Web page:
5 Steps to Take NOW


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By B. Cat Stone

If you received an alert that there was an emergency requiring immediate evacuation and had only minutes to prepare to leave your house with your pets, could you be ready? Most pet parents would say no. In a Godzilla-level emergency, such as a fast-moving wildfire or flood, evacuation might be mandatory with very little notice. Being read to evacuate with pets is incredibly important.

Since the 1980s, disasters have tripled globally. These include floods, wildfires, earthquakes, tornadoes and hurricanes. Emergencies can also be man-made, such as chemical spills. Thousands of animals are affected every year by natural disasters, because many pet owners don’t take the time to prepare.

The thought of getting displaced by a cat-astrophe can be a terrifying one, especially if you live with a treasured fur-iend. However, there’s no need to worry if you have a good preparedness plan that includes your pet. It will ensure that in case of an emergency, you and your extended furry family are all ready to leave in just a few wags of a tail.

This article covers key items and information you should have to successfully bug out with your dogs and cats fast, so you can all stay safe during a disaster.

5 steps to prep your pet to bug out

Prepping to exit quickly involves much more than just grabbing your animal and a leash or carrier.  Here are 5 basic steps you can follow to ensure that you and your fur-iends are ready for an evacuation situation.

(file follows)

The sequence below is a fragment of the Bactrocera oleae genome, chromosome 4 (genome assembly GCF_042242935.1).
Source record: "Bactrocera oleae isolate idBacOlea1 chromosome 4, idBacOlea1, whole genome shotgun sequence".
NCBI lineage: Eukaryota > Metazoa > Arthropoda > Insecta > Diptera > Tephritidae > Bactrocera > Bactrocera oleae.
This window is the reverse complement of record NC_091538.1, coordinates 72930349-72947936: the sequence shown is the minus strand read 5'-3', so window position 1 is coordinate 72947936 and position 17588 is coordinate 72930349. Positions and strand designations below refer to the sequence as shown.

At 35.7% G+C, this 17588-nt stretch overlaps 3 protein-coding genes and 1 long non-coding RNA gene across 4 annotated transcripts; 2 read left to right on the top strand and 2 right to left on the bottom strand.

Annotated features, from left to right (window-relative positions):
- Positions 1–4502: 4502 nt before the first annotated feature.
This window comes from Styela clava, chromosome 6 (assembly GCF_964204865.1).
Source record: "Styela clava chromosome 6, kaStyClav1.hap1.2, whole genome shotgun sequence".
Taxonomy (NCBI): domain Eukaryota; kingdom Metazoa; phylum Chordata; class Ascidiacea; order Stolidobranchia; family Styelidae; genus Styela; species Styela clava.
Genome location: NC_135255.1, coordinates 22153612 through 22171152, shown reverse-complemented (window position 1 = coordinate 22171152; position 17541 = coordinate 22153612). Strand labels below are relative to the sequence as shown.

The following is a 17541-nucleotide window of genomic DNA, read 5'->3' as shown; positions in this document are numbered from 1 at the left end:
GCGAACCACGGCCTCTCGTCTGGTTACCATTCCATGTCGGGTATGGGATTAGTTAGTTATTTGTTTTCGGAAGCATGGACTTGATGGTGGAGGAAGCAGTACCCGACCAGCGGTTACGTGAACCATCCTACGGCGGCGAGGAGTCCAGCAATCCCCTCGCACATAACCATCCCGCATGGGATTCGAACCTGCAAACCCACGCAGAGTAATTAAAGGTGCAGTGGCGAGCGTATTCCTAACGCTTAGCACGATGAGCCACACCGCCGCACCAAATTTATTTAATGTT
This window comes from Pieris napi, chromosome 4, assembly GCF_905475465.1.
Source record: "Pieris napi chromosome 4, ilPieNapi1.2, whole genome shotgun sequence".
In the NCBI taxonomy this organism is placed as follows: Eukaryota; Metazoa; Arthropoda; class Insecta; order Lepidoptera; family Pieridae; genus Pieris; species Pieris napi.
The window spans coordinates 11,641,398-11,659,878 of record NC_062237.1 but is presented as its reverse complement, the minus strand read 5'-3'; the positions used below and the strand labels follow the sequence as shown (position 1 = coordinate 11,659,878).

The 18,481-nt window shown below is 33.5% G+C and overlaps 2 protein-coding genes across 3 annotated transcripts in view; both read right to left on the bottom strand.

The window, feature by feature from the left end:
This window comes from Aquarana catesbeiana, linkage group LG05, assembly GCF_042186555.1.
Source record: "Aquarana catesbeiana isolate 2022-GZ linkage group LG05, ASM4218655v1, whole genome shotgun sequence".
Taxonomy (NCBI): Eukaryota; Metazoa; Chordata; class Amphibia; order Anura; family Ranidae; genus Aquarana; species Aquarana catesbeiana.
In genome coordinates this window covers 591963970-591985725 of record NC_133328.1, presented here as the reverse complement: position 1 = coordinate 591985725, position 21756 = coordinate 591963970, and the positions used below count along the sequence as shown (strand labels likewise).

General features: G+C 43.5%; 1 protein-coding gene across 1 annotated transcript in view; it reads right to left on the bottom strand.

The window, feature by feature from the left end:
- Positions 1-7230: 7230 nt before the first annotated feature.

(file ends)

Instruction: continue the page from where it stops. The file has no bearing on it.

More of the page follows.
Pet identification

Your pet should wear identification at all times which includes your address and contact phone number.  Having your animal microchipped is important too. But if your pet is lost then found during a disaster, a chip scanner may not be available. This is true for both cats and dogs. In an emergency, having ID could save your pet’s life and ensure you’ll be reunited.

Note that there are collar GPS devices available that allow you to track your pet through your smart phone.

Pet bug-out kit

 Your pet’s kit should include the following basic items:

Pet evacuation information: Two copies. (Explained in a later section.)
Appropriate size carrier: 1 per pet, with identification information; include blanket or towel; your pet may have to stay in it for a while, so it needs to be large enough for them to turn around and lie down comfortably (and include a sanitary area); even large pets should have carriers; some are collapsible to save space.
Carry bag: Large enough for all supplies
Water: Enough for 3 – 7 days (more is better if space allows).
Food and treats: Enough for 3 – 7 days (more is better) in waterproof containers. Include expiration dates.
Bowls: For food and water – collapsible ones are good and save room
Extra collar, leash and harness with ID: Most public areas require dogs to be leashed; include additional pet ID.
Muzzle (for both dogs and cats: Any pet might get spooked in an emergency, and they may have to be handled by strangers. This can affect their behavior.
Emergency first aid kit: Buy prepackaged or assemble yourself – Include a mini first-aid kit, too: Antibiotic ointment, tape, cotton bandages, self-stick gauze, scissors and latex gloves are standard.